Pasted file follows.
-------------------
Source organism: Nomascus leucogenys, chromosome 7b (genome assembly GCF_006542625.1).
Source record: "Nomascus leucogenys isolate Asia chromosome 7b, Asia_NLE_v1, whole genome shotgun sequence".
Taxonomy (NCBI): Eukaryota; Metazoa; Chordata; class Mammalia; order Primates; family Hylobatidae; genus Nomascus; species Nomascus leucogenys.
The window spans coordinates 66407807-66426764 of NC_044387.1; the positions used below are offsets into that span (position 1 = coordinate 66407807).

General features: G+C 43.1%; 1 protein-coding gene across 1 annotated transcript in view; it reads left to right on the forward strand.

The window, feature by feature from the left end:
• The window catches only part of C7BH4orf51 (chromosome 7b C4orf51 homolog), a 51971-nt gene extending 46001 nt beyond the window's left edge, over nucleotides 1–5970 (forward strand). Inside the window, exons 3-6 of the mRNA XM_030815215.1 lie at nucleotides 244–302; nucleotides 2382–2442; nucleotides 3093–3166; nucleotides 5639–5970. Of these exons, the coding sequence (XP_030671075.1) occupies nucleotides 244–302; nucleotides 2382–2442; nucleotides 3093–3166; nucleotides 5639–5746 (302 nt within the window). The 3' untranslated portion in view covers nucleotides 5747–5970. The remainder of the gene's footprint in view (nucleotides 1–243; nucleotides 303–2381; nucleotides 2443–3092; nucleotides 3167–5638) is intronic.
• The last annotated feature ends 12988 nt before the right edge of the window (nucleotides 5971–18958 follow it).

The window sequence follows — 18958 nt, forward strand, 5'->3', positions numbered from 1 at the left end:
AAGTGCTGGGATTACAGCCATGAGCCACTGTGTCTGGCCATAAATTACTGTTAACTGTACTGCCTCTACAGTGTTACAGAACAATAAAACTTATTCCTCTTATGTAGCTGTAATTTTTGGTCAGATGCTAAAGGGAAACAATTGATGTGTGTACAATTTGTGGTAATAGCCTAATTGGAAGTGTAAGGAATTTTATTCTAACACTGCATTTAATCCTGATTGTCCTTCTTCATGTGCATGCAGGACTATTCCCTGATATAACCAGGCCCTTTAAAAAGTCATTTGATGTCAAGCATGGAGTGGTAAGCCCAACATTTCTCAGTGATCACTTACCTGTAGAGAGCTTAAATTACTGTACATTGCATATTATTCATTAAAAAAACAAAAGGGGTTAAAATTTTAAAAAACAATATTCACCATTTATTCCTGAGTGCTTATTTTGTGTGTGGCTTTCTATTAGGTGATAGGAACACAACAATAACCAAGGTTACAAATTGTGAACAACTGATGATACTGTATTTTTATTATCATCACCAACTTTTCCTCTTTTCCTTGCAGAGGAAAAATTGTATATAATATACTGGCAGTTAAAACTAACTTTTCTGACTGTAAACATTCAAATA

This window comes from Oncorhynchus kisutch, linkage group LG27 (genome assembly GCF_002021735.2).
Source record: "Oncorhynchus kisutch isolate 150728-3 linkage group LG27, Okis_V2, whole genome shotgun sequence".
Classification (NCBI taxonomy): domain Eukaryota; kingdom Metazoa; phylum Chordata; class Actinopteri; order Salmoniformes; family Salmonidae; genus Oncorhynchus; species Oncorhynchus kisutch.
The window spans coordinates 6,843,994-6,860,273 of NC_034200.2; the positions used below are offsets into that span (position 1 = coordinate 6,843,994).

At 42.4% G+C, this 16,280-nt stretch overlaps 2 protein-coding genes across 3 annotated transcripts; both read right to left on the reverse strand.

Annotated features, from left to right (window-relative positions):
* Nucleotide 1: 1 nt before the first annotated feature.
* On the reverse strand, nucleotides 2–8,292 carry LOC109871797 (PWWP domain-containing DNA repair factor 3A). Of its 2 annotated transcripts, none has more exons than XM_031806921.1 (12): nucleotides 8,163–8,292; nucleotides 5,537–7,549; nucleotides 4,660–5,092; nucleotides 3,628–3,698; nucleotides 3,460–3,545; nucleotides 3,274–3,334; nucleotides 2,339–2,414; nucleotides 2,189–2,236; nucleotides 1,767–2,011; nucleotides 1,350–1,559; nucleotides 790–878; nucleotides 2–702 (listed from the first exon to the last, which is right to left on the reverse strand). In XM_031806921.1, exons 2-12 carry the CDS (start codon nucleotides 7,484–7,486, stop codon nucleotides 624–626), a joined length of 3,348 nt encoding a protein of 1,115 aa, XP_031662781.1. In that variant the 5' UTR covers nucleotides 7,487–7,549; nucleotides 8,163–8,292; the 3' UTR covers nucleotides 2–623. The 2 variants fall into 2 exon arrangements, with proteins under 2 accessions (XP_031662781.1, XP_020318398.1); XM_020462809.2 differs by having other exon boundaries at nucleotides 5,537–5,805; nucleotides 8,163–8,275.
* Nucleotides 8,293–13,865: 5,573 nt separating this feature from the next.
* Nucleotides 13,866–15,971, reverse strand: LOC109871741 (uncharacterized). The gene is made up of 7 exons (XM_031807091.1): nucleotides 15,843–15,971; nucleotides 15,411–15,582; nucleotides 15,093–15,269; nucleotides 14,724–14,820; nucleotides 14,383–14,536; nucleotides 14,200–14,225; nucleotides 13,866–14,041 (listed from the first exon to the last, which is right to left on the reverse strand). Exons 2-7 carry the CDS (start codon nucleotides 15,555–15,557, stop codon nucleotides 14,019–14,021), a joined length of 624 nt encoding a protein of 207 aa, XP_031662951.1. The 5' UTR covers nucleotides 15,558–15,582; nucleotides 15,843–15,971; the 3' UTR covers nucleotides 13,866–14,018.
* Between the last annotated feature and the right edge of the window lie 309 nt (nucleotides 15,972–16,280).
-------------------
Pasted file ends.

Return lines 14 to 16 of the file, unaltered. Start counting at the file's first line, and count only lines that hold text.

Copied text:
The window spans coordinates 6,843,994-6,860,273 of NC_034200.2; the positions used below are offsets into that span (position 1 = coordinate 6,843,994).

At 42.4% G+C, this 16,280-nt stretch overlaps 2 protein-coding genes across 3 annotated transcripts; both read right to left on the reverse strand.

Annotated features, from left to right (window-relative positions):